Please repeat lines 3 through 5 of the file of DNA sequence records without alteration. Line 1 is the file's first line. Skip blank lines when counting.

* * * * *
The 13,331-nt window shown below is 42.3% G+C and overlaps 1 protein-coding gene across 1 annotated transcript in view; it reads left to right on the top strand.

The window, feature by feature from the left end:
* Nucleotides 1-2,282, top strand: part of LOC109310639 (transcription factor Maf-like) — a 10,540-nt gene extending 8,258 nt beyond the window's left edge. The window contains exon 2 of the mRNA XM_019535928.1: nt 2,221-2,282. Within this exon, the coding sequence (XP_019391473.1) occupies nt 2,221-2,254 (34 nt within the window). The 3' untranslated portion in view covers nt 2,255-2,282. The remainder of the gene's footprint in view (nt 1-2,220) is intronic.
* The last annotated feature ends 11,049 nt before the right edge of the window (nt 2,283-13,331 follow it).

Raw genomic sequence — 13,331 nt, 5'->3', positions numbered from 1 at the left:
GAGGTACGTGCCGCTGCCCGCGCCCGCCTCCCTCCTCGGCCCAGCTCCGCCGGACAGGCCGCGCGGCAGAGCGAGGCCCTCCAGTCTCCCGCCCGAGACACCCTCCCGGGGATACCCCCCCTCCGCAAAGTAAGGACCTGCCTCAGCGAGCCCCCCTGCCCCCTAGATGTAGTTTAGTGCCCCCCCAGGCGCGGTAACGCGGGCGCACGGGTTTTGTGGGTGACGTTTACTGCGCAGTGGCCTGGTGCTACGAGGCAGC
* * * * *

* Nucleotides 1-2,282, top strand: part of LOC109310639 (transcription factor Maf-like) — a 10,540-nt gene extending 8,258 nt beyond the window's left edge. The window contains exon 2 of the mRNA XM_019535928.1: nt 2,221-2,282. Within this exon, the coding sequence (XP_019391473.1) occupies nt 2,221-2,254 (34 nt within the window). The 3' untranslated portion in view covers nt 2,255-2,282. The remainder of the gene's footprint in view (nt 1-2,220) is intronic.
* The last annotated feature ends 11,049 nt before the right edge of the window (nt 2,283-13,331 follow it).

Raw genomic sequence — 13,331 nt, 5'->3', positions numbered from 1 at the left: